ST 2523

Sunday Telegraph Cryptic No 2523

A full analysis by Peter Biddlecombe

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BD Rating – Difficulty *** Enjoyment ****

As you probably expected, your Sunday setter took full advantage of the puzzle appearing on Valentine’s day. Every clue is about romance, and so are many answers.

Across
1 To teasingly excite desire is a talent, in a way (9)
TANTALISE = anag. of “is a talent”
6 Darling embracing second love – that’s saucy for an Italian (5)
PESTO – S=second in PET=darling, then O=love
9 Tragic lover’s letter, as heard on radio (5)
ROMEO – R in the radio alphabet
10 People getting passionate when they go to the pictures? (3-6)
ART LOVERS – cryptic definition, “pictures” being paintings, not your chance to snog in the back row
11/22 Nothing accomplishes global revolution – so people romantically suppose (4,5,3,5,2,5)
LOVE MAKES THE WORLD GO ROUND – LOVE = nothing, MAKES THE WORLD GO ROUND = accomplishes global revolution
14 Adore us madly, being full of passion (7)
AROUSED = anag. of “adore us”
16 Excessively cares for girl embraced back in Greek island (7)
COSSETS – reverse of TESS in COS = Greek island
17 Diamonds produced in middle of romantic evening (3)
ICE – hidden word
18 Faces people behaving amorously (7)
KISSERS – 2 definitions
20 Name of girl combining passion with energy (7)
DESIREE = DESIRE,E
26 Brother ogling and being playful (9)
MONK=brother,EYING
27 Tune composed about one meaning to get married (5)
UNITE – I=one in anag. of TUNE
28 Point about time being short in cosy places for lovebirds (5)
NESTS – T=time, in NESS = point = headland
29 Valentine from Verona, for example, for a courteous chap (9)
GENTLEMAN – Valentine is one of Shakespeare’s two gents from Verona (Proteus is the other)
Down
1 Originally try love as novice (4)
TYRO = anag. of try, O=love
2 Rose’s sweetness isn’t dependent on this, according to 9’s lover (4)
NAME – Juliet tells us “that which we call a rose, By any other name would smell as sweet”
3 Get excited, mostly about doctor being romantic (7)
AMOROUS – M.O. = doctor, in AROUSE(d)
4 Silly dalliance, romance, and love all end thus (5)
INANE = “in an E” – final letter of the three words mentioned
5 Admission at end of card – swept off one’s feet (9)
ENTRANCED – ENTRANCE = admission = permission to enter, D = “end of carD”
6 Under pressure, loved ones can be insincere types (7)
PHONEYS – P=pressure, HONEYS = loved ones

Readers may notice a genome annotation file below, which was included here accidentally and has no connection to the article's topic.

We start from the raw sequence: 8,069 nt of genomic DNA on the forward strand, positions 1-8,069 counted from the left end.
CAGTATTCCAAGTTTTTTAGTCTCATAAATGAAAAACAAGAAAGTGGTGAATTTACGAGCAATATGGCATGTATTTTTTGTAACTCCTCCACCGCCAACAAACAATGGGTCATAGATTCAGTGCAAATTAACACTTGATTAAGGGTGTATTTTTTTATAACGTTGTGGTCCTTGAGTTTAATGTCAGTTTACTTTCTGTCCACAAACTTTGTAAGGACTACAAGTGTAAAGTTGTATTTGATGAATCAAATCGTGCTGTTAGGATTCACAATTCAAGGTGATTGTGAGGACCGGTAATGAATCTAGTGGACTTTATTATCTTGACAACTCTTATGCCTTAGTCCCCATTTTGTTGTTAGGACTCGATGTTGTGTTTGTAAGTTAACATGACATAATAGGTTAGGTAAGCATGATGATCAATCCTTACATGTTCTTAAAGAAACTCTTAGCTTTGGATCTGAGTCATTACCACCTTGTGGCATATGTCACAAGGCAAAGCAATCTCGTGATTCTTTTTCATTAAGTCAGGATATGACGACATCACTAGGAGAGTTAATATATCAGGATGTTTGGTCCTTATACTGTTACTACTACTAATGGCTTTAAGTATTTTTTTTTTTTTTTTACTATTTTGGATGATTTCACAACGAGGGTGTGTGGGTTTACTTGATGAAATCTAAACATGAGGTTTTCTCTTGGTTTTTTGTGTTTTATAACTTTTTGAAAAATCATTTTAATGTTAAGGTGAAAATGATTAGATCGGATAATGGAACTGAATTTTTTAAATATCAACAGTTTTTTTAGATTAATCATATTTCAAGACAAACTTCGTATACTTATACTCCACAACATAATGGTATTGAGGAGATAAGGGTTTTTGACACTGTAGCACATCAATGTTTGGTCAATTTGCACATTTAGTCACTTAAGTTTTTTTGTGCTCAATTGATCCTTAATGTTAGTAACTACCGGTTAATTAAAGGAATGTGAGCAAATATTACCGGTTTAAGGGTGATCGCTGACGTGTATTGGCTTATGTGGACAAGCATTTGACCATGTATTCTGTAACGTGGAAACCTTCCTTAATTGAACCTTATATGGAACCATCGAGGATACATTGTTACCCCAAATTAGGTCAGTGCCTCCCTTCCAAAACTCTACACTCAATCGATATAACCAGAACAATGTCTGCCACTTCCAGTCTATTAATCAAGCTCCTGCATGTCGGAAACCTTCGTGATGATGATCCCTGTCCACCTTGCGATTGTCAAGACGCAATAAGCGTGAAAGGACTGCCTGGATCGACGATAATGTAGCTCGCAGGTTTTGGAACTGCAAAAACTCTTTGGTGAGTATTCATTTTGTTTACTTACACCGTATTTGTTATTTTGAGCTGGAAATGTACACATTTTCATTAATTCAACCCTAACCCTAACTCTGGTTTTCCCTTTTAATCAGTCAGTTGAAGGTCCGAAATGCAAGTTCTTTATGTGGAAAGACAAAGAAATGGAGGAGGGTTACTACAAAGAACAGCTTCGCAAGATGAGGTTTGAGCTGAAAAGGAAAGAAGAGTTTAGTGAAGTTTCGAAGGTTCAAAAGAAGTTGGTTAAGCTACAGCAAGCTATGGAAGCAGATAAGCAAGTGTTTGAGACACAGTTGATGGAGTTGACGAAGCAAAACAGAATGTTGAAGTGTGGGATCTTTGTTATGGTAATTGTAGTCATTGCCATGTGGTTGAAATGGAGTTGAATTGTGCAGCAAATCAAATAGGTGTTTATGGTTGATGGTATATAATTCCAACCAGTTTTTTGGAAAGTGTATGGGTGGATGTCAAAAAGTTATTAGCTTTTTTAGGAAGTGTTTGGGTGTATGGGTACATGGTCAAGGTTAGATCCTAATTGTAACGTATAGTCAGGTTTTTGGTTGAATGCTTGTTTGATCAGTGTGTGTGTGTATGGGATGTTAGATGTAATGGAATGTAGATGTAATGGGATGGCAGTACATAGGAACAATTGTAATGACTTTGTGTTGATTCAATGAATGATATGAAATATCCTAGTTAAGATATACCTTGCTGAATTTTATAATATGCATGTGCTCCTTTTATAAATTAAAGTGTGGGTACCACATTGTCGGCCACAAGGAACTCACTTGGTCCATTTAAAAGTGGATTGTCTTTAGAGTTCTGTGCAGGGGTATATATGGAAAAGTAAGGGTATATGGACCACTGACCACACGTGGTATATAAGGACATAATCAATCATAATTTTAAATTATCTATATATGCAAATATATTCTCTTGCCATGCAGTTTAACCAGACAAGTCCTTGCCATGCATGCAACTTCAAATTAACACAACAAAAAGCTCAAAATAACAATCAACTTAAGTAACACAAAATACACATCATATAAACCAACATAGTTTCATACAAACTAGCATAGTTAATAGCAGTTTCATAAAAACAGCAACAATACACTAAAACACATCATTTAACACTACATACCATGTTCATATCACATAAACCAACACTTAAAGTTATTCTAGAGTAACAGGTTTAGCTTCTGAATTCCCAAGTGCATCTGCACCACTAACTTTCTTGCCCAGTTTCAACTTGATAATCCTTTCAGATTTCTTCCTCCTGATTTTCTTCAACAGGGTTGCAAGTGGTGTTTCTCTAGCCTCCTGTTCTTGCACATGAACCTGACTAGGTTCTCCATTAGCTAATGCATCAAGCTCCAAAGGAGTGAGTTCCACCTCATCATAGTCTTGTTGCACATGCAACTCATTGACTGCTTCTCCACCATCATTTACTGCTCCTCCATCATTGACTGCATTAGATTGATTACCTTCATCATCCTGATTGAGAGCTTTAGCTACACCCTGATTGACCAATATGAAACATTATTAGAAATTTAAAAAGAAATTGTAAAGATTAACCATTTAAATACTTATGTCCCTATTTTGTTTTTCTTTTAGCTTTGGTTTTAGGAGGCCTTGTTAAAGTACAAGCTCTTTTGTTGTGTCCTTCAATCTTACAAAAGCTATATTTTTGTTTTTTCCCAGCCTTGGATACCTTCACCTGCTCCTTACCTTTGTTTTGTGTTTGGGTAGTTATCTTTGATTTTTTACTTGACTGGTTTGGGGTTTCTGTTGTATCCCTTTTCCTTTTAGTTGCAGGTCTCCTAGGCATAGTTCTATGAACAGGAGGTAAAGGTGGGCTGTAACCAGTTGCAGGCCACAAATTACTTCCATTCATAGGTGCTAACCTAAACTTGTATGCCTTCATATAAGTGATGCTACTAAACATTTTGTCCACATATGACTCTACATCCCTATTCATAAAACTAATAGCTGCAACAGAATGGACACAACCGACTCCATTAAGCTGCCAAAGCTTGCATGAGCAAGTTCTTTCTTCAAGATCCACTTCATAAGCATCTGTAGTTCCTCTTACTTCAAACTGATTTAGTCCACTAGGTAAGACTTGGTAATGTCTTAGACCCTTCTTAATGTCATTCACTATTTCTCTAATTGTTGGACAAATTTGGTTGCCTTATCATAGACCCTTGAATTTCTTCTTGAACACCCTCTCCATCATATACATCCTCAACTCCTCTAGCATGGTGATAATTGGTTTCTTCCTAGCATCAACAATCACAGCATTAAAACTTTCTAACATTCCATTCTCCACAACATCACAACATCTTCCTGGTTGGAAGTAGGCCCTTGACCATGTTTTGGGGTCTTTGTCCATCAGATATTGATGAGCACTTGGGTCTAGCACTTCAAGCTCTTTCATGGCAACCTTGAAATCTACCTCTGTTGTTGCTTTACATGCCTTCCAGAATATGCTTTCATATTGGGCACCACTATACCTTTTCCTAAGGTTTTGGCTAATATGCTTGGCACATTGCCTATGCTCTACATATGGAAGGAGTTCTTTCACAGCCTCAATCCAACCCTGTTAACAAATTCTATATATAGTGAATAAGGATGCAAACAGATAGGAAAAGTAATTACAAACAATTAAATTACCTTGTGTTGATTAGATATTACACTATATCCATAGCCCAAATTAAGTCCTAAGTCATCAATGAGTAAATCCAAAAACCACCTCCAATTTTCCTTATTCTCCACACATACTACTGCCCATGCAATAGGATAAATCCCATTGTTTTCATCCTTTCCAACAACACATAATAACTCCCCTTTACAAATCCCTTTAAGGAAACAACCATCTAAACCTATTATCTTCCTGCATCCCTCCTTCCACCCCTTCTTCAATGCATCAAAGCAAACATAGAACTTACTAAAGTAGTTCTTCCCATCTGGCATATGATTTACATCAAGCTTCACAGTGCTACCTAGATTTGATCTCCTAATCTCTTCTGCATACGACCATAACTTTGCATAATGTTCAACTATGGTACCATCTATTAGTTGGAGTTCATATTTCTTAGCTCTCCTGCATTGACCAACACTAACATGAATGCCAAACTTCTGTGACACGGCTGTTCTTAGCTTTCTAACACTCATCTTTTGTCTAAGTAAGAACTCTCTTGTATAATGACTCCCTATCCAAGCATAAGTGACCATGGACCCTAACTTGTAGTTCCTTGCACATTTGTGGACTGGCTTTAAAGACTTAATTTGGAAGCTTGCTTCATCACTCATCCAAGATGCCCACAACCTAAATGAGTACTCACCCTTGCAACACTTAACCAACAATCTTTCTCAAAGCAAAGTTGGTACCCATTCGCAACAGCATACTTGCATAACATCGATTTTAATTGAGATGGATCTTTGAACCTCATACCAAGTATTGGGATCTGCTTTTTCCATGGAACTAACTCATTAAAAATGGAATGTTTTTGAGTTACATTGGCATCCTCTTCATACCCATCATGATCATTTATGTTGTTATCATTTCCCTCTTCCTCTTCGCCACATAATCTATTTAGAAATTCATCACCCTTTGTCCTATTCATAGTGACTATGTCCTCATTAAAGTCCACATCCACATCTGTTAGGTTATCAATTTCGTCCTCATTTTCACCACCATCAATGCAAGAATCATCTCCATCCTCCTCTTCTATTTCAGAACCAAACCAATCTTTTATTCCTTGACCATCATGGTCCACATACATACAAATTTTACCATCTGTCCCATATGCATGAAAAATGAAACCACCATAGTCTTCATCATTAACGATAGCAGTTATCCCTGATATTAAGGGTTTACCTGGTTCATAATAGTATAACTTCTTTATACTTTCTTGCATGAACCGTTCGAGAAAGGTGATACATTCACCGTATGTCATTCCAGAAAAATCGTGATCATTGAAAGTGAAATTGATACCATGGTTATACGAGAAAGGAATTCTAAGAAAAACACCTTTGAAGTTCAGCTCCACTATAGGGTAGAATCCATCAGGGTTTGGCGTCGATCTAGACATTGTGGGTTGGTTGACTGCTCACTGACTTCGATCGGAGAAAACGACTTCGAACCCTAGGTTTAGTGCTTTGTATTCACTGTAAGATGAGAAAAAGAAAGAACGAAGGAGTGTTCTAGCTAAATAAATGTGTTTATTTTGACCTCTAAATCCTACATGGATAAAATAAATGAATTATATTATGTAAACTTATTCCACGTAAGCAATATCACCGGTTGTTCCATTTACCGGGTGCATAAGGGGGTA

7 Weather set badly for recipient of Valentine (10)
SWEETHEART – anag. of “weather set”
8 Romantic meal that could make sweet story (6,4)
OYSTER STEW = anag. of “sweet story”
12 Notice a couple of points warning they could be femmes fatales? (10)
MARKSWOMEN – MARK = notice (verb), SW = “a couple of points”, OMEN = warning
13 They launch Cupid’s darts and play violins etc. (10)
BOWSTRINGS – “bow strings” = “play violins etc.”
15 In Sherwood, is Robin gently preparing to make love? (9)
DISROBING – hidden word
19 Like either part of eternity ring (7)
ENDLESS – describing both “eternity” and “ring”
21 Liable to arouse passion, unless ordered outside area (7)
SENSUAL – A=area in anag. of UNLESS
23 Paper heart, perhaps (5)
ORGAN – two definitions
24 Initially fell in love making ‘Love Story’, for example (4)
FILM – first letters of words in clue
25 Juliet, for one, in passionate entanglement (4)
TEEN – hidden word – from memory, Juliet is about fifteen
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4 Comments

  1. Posted February 19, 2010 at 12:14 pm | Permalink

    I’m not going to bother picking out individual clues for their greatness as there are just too many. This is possibly the best and most complete thematic puzzle I’ve ever solved, an absolute masterpiece. I could fill another ten lines of text with superlatives, and I really feel sorry for anyone who didn’t get the chance to tackle this crossword.

    Top marks, laurels, even the entire collection of Olympic gold medals to the setter.

    • Libellule
      Posted February 19, 2010 at 1:09 pm | Permalink

      Anax,
      I can only agree with you. I tried to explain how good this was to my wife. Unfortunately the concept of cryptic crosswords is lost on her. However she did understand the theme – thank goodness!

    • Prolixic
      Posted February 19, 2010 at 1:16 pm | Permalink

      Agreed. As I said on Sunday it was not just a crossword it was a work of art.

  2. sarumite
    Posted February 19, 2010 at 10:39 pm | Permalink

    Can only reiterate my comment from Sunday .. loved it!!